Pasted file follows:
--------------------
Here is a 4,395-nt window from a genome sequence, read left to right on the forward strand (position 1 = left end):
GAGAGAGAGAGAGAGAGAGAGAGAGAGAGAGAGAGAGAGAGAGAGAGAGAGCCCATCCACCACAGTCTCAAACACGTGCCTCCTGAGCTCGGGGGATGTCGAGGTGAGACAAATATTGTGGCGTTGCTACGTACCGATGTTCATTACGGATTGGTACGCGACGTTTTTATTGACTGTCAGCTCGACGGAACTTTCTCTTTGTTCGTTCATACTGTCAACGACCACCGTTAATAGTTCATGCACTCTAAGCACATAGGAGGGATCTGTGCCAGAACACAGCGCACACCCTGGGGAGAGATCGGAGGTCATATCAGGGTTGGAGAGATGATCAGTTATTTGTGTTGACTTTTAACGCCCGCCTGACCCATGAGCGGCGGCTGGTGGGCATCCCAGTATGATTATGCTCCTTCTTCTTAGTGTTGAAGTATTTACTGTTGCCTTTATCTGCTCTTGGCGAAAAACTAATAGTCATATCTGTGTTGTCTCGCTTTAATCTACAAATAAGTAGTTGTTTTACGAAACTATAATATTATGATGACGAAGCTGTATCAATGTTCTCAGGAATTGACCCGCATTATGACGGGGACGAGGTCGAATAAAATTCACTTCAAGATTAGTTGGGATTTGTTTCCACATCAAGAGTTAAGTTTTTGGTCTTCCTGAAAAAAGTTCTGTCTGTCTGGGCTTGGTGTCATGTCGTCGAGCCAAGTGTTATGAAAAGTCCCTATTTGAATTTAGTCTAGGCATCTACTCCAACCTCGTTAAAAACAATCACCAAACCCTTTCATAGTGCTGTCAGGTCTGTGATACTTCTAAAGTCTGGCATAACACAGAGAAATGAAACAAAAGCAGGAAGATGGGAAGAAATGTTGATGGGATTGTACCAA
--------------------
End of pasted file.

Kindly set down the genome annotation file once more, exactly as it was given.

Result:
Here is a 4,395-nt window from a genome sequence, read left to right on the forward strand (position 1 = left end):
GAGAGAGAGAGAGAGAGAGAGAGAGAGAGAGAGAGAGAGAGAGAGAGAGAGCCCATCCACCACAGTCTCAAACACGTGCCTCCTGAGCTCGGGGGATGTCGAGGTGAGACAAATATTGTGGCGTTGCTACGTACCGATGTTCATTACGGATTGGTACGCGACGTTTTTATTGACTGTCAGCTCGACGGAACTTTCTCTTTGTTCGTTCATACTGTCAACGACCACCGTTAATAGTTCATGCACTCTAAGCACATAGGAGGGATCTGTGCCAGAACACAGCGCACACCCTGGGGAGAGATCGGAGGTCATATCAGGGTTGGAGAGATGATCAGTTATTTGTGTTGACTTTTAACGCCCGCCTGACCCATGAGCGGCGGCTGGTGGGCATCCCAGTATGATTATGCTCCTTCTTCTTAGTGTTGAAGTATTTACTGTTGCCTTTATCTGCTCTTGGCGAAAAACTAATAGTCATATCTGTGTTGTCTCGCTTTAATCTACAAATAAGTAGTTGTTTTACGAAACTATAATATTATGATGACGAAGCTGTATCAATGTTCTCAGGAATTGACCCGCATTATGACGGGGACGAGGTCGAATAAAATTCACTTCAAGATTAGTTGGGATTTGTTTCCACATCAAGAGTTAAGTTTTTGGTCTTCCTGAAAAAAGTTCTGTCTGTCTGGGCTTGGTGTCATGTCGTCGAGCCAAGTGTTATGAAAAGTCCCTATTTGAATTTAGTCTAGGCATCTACTCCAACCTCGTTAAAAACAATCACCAAACCCTTTCATAGTGCTGTCAGGTCTGTGATACTTCTAAAGTCTGGCATAACACAGAGAAATGAAACAAAAGCAGGAAGATGGGAAGAAATGTTGATGGGATTGTACCAA